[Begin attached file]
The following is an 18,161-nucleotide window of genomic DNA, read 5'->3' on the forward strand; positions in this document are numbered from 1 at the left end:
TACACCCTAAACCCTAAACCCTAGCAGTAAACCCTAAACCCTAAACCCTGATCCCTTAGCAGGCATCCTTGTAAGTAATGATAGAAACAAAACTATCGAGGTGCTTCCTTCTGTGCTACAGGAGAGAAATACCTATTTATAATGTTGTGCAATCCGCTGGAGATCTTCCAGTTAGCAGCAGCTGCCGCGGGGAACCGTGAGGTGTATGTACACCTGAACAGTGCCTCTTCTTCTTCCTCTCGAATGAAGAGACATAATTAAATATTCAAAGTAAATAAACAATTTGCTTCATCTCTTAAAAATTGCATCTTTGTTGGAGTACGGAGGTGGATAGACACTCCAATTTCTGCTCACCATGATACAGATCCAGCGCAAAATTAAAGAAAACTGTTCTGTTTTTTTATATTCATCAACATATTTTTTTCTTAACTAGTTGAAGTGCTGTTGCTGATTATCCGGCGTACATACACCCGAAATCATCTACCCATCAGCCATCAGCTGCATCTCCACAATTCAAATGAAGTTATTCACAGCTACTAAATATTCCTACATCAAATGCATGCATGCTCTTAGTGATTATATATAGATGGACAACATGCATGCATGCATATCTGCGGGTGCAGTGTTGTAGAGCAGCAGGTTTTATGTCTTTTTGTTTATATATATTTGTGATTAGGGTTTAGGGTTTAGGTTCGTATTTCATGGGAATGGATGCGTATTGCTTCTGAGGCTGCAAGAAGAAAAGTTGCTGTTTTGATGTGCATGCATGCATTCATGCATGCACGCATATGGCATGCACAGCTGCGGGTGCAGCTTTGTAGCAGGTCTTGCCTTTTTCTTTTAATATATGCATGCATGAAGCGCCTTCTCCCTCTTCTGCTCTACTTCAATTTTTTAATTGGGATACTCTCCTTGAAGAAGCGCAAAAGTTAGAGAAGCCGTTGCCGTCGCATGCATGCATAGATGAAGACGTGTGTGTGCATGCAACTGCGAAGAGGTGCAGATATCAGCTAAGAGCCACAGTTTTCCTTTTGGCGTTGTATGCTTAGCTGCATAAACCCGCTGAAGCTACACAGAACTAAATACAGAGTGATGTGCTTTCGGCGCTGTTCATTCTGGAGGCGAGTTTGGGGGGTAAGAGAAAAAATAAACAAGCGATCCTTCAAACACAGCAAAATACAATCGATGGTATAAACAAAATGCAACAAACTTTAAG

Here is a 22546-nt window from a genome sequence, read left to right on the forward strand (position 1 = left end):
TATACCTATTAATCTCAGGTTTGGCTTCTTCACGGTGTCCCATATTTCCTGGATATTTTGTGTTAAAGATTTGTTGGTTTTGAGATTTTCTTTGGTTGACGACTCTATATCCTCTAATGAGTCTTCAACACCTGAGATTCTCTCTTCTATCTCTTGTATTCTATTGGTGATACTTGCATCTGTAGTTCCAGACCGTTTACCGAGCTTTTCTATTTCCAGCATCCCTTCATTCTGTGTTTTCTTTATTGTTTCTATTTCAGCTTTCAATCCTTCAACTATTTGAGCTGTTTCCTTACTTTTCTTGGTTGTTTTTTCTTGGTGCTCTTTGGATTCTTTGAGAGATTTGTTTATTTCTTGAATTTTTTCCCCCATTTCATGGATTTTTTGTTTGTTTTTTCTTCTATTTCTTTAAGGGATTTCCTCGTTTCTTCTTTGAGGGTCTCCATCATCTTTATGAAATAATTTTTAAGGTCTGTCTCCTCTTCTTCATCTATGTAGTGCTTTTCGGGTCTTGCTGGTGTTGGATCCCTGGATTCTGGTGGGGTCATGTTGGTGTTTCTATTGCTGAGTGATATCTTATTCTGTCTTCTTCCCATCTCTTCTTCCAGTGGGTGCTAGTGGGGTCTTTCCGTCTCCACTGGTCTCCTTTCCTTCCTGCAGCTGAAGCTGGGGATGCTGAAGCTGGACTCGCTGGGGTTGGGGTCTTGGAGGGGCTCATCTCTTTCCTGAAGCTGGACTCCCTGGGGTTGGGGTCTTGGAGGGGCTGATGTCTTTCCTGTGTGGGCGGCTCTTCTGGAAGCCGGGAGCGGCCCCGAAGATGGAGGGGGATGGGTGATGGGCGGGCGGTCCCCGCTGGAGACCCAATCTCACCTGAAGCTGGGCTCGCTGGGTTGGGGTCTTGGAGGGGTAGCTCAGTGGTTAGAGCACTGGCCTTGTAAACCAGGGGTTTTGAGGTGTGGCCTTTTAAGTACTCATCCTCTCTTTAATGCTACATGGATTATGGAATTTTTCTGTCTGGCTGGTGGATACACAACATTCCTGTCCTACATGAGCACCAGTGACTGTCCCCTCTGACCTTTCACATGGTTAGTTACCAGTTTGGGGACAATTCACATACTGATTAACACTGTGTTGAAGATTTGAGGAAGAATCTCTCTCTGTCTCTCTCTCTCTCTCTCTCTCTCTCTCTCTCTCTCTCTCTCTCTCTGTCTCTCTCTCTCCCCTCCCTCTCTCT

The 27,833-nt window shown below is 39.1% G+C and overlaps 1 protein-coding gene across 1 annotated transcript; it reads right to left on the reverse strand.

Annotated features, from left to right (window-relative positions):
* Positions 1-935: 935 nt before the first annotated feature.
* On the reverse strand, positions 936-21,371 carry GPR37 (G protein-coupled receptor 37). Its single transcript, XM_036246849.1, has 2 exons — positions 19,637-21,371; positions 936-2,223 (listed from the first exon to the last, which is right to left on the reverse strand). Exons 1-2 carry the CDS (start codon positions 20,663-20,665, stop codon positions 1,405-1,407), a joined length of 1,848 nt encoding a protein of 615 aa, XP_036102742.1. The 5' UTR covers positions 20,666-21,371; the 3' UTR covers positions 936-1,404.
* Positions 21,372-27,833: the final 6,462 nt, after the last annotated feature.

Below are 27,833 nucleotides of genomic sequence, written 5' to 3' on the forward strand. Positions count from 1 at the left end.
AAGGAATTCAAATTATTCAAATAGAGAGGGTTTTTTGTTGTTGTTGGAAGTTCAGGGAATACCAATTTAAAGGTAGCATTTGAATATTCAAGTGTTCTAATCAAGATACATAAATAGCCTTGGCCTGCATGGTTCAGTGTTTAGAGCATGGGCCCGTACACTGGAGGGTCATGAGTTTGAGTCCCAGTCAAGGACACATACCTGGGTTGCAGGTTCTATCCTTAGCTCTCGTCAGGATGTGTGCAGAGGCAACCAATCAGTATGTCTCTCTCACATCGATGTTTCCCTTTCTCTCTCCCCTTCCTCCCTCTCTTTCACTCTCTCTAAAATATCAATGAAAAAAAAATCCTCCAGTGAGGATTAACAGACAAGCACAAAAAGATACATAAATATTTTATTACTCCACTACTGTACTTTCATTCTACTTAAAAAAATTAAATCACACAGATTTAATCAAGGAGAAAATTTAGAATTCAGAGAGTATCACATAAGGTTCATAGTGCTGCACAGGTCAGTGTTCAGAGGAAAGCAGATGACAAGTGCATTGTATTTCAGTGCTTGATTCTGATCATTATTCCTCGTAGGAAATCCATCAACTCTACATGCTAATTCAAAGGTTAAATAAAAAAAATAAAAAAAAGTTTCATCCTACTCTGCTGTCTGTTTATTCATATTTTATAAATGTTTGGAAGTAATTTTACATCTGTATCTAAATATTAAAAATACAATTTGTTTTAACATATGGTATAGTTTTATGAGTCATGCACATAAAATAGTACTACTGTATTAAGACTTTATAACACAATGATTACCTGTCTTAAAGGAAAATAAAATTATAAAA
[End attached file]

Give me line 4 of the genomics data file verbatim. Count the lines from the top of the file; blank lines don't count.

TATACCTATTAATCTCAGGTTTGGCTTCTTCACGGTGTCCCATATTTCCTGGATATTTTGTGTTAAAGATTTGTTGGTTTTGAGATTTTCTTTGGTTGACGACTCTATATCCTCTAATGAGTCTTCAACACCTGAGATTCTCTCTTCTATCTCTTGTATTCTATTGGTGATACTTGCATCTGTAGTTCCAGACCGTTTACCGAGCTTTTCTATTTCCAGCATCCCTTCATTCTGTGTTTTCTTTATTGTTTCTATTTCAGCTTTCAATCCTTCAACTATTTGAGCTGTTTCCTTACTTTTCTTGGTTGTTTTTTCTTGGTGCTCTTTGGATTCTTTGAGAGATTTGTTTATTTCTTGAATTTTTTCCCCCATTTCATGGATTTTTTGTTTGTTTTTTCTTCTATTTCTTTAAGGGATTTCCTCGTTTCTTCTTTGAGGGTCTCCATCATCTTTATGAAATAATTTTTAAGGTCTGTCTCCTCTTCTTCATCTATGTAGTGCTTTTCGGGTCTTGCTGGTGTTGGATCCCTGGATTCTGGTGGGGTCATGTTGGTGTTTCTATTGCTGAGTGATATCTTATTCTGTCTTCTTCCCATCTCTTCTTCCAGTGGGTGCTAGTGGGGTCTTTCCGTCTCCACTGGTCTCCTTTCCTTCCTGCAGCTGAAGCTGGGGATGCTGAAGCTGGACTCGCTGGGGTTGGGGTCTTGGAGGGGCTCATCTCTTTCCTGAAGCTGGACTCCCTGGGGTTGGGGTCTTGGAGGGGCTGATGTCTTTCCTGTGTGGGCGGCTCTTCTGGAAGCCGGGAGCGGCCCCGAAGATGGAGGGGGATGGGTGATGGGCGGGCGGTCCCCGCTGGAGACCCAATCTCACCTGAAGCTGGGCTCGCTGGGTTGGGGTCTTGGAGGGGTAGCTCAGTGGTTAGAGCACTGGCCTTGTAAACCAGGGGTTTTGAGGTGTGGCCTTTTAAGTACTCATCCTCTCTTTAATGCTACATGGATTATGGAATTTTTCTGTCTGGCTGGTGGATACACAACATTCCTGTCCTACATGAGCACCAGTGACTGTCCCCTCTGACCTTTCACATGGTTAGTTACCAGTTTGGGGACAATTCACATACTGATTAACACTGTGTTGAAGATTTGAGGAAGAATCTCTCTCTGTCTCTCTCTCTCTCTCTCTCTCTCTCTCTCTCTCTCTCTCTCTCTCTGTCTCTCTCTCTCCCCTCCCTCTCTCT